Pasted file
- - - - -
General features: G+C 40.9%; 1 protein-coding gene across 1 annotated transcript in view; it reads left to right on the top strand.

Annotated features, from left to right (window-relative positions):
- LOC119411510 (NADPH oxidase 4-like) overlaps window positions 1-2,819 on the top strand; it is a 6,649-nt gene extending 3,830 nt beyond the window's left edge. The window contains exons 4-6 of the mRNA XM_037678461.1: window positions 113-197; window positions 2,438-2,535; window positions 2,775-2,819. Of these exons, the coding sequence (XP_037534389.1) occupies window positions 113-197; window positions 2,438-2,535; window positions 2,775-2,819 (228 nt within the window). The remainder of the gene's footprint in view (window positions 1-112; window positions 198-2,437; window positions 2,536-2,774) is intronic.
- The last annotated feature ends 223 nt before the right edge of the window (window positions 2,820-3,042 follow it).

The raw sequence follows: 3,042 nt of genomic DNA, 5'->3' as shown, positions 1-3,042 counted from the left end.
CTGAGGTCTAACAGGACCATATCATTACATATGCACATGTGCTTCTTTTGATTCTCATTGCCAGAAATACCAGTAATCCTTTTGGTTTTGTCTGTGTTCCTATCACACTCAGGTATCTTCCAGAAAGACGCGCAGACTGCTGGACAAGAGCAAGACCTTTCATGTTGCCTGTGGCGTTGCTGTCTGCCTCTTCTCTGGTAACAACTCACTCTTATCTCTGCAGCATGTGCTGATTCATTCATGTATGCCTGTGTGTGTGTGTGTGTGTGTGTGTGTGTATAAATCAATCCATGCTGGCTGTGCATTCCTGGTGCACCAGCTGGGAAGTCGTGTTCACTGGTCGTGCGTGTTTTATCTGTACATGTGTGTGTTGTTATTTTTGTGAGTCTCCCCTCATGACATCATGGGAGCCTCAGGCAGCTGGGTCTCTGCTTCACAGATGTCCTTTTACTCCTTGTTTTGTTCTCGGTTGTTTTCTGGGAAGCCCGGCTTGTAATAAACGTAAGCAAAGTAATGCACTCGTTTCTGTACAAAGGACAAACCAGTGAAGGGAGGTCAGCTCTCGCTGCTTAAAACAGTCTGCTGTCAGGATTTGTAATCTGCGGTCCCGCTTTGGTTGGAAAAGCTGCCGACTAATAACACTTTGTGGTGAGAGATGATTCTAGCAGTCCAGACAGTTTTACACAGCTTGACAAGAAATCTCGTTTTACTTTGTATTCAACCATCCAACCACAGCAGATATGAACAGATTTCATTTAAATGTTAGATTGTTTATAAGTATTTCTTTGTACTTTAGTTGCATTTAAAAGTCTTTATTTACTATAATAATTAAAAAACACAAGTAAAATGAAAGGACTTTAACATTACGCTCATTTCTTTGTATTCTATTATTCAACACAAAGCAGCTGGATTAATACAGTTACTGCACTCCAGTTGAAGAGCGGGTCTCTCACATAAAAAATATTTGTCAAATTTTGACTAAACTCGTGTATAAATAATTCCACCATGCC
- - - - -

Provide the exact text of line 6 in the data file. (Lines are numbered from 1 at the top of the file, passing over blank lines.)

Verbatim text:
CTGAGGTCTAACAGGACCATATCATTACATATGCACATGTGCTTCTTTTGATTCTCATTGCCAGAAATACCAGTAATCCTTTTGGTTTTGTCTGTGTTCCTATCACACTCAGGTATCTTCCAGAAAGACGCGCAGACTGCTGGACAAGAGCAAGACCTTTCATGTTGCCTGTGGCGTTGCTGTCTGCCTCTTCTCTGGTAACAACTCACTCTTATCTCTGCAGCATGTGCTGATTCATTCATGTATGCCTGTGTGTGTGTGTGTGTGTGTGTGTGTGTATAAATCAATCCATGCTGGCTGTGCATTCCTGGTGCACCAGCTGGGAAGTCGTGTTCACTGGTCGTGCGTGTTTTATCTGTACATGTGTGTGTTGTTATTTTTGTGAGTCTCCCCTCATGACATCATGGGAGCCTCAGGCAGCTGGGTCTCTGCTTCACAGATGTCCTTTTACTCCTTGTTTTGTTCTCGGTTGTTTTCTGGGAAGCCCGGCTTGTAATAAACGTAAGCAAAGTAATGCACTCGTTTCTGTACAAAGGACAAACCAGTGAAGGGAGGTCAGCTCTCGCTGCTTAAAACAGTCTGCTGTCAGGATTTGTAATCTGCGGTCCCGCTTTGGTTGGAAAAGCTGCCGACTAATAACACTTTGTGGTGAGAGATGATTCTAGCAGTCCAGACAGTTTTACACAGCTTGACAAGAAATCTCGTTTTACTTTGTATTCAACCATCCAACCACAGCAGATATGAACAGATTTCATTTAAATGTTAGATTGTTTATAAGTATTTCTTTGTACTTTAGTTGCATTTAAAAGTCTTTATTTACTATAATAATTAAAAAACACAAGTAAAATGAAAGGACTTTAACATTACGCTCATTTCTTTGTATTCTATTATTCAACACAAAGCAGCTGGATTAATACAGTTACTGCACTCCAGTTGAAGAGCGGGTCTCTCACATAAAAAATATTTGTCAAATTTTGACTAAACTCGTGTATAAATAATTCCACCATGCC